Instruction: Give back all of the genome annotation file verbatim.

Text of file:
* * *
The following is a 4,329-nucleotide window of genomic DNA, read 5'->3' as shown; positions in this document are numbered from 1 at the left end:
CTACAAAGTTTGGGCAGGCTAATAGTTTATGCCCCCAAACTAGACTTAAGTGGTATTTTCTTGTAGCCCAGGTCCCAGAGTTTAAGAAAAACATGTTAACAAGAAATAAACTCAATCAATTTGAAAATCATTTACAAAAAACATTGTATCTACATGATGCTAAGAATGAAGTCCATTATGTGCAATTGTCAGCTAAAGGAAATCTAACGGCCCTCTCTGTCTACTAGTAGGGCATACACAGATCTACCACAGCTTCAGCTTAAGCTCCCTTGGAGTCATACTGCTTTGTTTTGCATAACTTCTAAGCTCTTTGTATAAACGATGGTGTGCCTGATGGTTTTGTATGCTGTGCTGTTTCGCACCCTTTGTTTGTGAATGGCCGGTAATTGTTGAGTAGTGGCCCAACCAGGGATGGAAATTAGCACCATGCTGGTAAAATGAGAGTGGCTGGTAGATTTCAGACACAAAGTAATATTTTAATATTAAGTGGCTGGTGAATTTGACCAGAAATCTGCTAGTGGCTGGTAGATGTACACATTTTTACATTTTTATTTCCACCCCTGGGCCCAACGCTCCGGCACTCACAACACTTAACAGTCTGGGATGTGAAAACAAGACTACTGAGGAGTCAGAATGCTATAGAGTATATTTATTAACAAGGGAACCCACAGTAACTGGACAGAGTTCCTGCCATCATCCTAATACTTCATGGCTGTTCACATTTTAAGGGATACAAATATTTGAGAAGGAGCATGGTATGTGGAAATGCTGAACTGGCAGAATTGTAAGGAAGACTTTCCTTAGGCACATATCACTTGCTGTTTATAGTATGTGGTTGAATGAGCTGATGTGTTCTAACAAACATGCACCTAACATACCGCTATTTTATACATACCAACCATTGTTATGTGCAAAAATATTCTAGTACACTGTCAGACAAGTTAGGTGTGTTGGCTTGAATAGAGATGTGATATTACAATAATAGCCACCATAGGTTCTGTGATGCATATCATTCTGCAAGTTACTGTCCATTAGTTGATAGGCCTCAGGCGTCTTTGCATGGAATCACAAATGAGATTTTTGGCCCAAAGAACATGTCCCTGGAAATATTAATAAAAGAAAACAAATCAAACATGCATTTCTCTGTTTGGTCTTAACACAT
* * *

The following is a 4,329-nucleotide window of genomic DNA, read 5'->3' as shown; positions in this document are numbered from 1 at the left end:
CTACAAAGTTTGGGCAGGCTAATAGTTTATGCCCCCAAACTAGACTTAAGTGGTATTTTCTTGTAGCCCAGGTCCCAGAGTTTAAGAAAAACATGTTAACAAGAAATAAACTCAATCAATTTGAAAATCATTTACAAAAAACATTGTATCTACATGATGCTAAGAATGAAGTCCATTATGTGCAATTGTCAGCTAAAGGAAATCTAACGGCCCTCTCTGTCTACTAGTAGGGCATACACAGATCTACCACAGCTTCAGCTTAAGCTCCCTTGGAGTCATACTGCTTTGTTTTGCATAACTTCTAAGCTCTTTGTATAAACGATGGTGTGCCTGATGGTTTTGTATGCTGTGCTGTTTCGCACCCTTTGTTTGTGAATGGCCGGTAATTGTTGAGTAGTGGCCCAACCAGGGATGGAAATTAGCACCATGCTGGTAAAATGAGAGTGGCTGGTAGATTTCAGACACAAAGTAATATTTTAATATTAAGTGGCTGGTGAATTTGACCAGAAATCTGCTAGTGGCTGGTAGATGTACACATTTTTACATTTTTATTTCCACCCCTGGGCCCAACGCTCCGGCACTCACAACACTTAACAGTCTGGGATGTGAAAACAAGACTACTGAGGAGTCAGAATGCTATAGAGTATATTTATTAACAAGGGAACCCACAGTAACTGGACAGAGTTCCTGCCATCATCCTAATACTTCATGGCTGTTCACATTTTAAGGGATACAAATATTTGAGAAGGAGCATGGTATGTGGAAATGCTGAACTGGCAGAATTGTAAGGAAGACTTTCCTTAGGCACATATCACTTGCTGTTTATAGTATGTGGTTGAATGAGCTGATGTGTTCTAACAAACATGCACCTAACATACCGCTATTTTATACATACCAACCATTGTTATGTGCAAAAATATTCTAGTACACTGTCAGACAAGTTAGGTGTGTTGGCTTGAATAGAGATGTGATATTACAATAATAGCCACCATAGGTTCTGTGATGCATATCATTCTGCAAGTTACTGTCCATTAGTTGATAGGCCTCAGGCGTCTTTGCATGGAATCACAAATGAGATTTTTGGCCCAAAGAACATGTCCCTGGAAATATTAATAAAAGAAAACAAATCAAACATGCATTTCTCTGTTTGGTCTTAACACAT